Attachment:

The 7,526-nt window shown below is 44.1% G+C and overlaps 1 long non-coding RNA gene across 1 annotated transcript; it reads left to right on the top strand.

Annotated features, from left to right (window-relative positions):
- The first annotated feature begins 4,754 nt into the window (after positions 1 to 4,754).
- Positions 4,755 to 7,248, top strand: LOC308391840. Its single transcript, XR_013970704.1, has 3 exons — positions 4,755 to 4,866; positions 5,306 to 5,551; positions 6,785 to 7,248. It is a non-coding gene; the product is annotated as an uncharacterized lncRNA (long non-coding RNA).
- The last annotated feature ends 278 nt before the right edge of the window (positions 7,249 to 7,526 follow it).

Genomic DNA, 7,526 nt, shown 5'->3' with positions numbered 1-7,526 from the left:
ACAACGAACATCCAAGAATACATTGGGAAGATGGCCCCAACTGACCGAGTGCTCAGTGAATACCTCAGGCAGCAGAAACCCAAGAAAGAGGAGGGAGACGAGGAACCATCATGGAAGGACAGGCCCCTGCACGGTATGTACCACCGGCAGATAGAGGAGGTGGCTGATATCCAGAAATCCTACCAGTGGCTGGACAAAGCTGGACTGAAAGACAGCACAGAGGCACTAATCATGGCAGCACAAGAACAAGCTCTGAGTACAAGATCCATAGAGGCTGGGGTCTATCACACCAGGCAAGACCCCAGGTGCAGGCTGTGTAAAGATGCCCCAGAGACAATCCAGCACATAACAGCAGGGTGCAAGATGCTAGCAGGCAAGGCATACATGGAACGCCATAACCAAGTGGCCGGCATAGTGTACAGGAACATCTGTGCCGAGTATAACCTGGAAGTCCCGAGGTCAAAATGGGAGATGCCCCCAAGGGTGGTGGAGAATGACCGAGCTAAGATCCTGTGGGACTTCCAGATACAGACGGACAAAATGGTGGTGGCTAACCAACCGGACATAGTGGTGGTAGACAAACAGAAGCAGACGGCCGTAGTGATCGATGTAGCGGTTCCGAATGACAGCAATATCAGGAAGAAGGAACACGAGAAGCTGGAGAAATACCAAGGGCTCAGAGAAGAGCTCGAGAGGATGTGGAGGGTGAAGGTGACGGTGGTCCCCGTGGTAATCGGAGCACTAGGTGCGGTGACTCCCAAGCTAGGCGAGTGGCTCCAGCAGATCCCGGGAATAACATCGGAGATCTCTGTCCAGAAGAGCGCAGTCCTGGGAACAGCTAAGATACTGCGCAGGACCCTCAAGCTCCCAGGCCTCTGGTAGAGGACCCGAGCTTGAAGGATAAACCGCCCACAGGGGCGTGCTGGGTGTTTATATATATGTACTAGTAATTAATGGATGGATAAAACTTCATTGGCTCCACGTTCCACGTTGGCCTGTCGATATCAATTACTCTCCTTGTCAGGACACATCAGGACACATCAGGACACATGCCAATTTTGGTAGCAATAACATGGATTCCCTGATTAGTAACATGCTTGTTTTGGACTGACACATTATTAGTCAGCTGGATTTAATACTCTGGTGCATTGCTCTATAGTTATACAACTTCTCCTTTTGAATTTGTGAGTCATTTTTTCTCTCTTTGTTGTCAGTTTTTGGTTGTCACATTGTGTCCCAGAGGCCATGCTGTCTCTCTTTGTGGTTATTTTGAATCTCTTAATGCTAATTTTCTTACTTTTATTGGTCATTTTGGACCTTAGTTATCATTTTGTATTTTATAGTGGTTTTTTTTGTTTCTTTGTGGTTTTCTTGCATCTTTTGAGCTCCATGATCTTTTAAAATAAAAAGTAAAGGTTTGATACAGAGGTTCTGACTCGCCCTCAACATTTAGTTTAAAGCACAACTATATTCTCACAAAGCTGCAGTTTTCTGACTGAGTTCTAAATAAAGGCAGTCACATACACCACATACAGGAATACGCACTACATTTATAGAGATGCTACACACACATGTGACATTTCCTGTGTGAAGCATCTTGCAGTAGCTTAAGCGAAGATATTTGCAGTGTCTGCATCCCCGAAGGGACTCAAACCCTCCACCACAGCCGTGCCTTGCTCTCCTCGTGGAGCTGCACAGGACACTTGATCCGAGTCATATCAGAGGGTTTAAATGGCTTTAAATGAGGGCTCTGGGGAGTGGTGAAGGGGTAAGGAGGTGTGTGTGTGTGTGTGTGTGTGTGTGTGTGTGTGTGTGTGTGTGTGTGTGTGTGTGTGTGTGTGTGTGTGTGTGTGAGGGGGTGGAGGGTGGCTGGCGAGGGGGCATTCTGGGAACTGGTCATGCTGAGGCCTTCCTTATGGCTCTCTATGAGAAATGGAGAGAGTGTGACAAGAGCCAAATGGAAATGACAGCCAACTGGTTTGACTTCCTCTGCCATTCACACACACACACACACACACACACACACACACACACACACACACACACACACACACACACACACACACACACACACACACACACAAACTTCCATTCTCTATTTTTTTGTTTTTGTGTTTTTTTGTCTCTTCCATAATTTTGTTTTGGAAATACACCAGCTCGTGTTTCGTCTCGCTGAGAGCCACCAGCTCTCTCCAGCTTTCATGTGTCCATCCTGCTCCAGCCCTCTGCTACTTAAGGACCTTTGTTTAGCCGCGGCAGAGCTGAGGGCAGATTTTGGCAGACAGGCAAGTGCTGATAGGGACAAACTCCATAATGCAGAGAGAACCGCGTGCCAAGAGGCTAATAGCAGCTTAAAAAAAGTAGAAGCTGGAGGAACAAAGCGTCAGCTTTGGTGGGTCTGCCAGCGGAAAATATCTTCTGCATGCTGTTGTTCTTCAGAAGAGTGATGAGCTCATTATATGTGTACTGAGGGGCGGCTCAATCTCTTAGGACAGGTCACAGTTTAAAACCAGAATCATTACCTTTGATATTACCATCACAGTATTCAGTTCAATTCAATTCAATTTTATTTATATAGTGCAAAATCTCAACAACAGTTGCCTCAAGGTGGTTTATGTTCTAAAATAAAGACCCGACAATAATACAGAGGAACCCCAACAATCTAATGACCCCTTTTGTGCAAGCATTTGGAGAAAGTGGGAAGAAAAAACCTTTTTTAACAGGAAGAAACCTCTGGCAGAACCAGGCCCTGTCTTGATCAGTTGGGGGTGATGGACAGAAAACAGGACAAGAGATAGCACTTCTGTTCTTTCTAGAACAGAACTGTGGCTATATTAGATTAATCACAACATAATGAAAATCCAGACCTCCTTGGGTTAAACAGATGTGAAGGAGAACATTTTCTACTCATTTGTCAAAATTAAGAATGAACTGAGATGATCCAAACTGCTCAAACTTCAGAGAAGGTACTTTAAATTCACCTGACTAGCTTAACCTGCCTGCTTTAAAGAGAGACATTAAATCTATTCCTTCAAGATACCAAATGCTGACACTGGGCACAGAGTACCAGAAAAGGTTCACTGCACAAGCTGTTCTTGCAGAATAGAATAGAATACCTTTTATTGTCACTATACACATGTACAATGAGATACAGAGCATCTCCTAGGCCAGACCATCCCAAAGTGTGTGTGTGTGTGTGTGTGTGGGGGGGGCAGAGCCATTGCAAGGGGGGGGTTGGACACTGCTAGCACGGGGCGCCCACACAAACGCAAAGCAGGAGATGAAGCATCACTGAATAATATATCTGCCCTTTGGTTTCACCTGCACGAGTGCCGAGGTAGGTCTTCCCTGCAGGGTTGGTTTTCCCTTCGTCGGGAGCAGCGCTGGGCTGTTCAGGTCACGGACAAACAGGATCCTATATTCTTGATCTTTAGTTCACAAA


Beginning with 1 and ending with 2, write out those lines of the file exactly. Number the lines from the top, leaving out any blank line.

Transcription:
The 7,526-nt window shown below is 44.1% G+C and overlaps 1 long non-coding RNA gene across 1 annotated transcript; it reads left to right on the top strand.

Annotated features, from left to right (window-relative positions):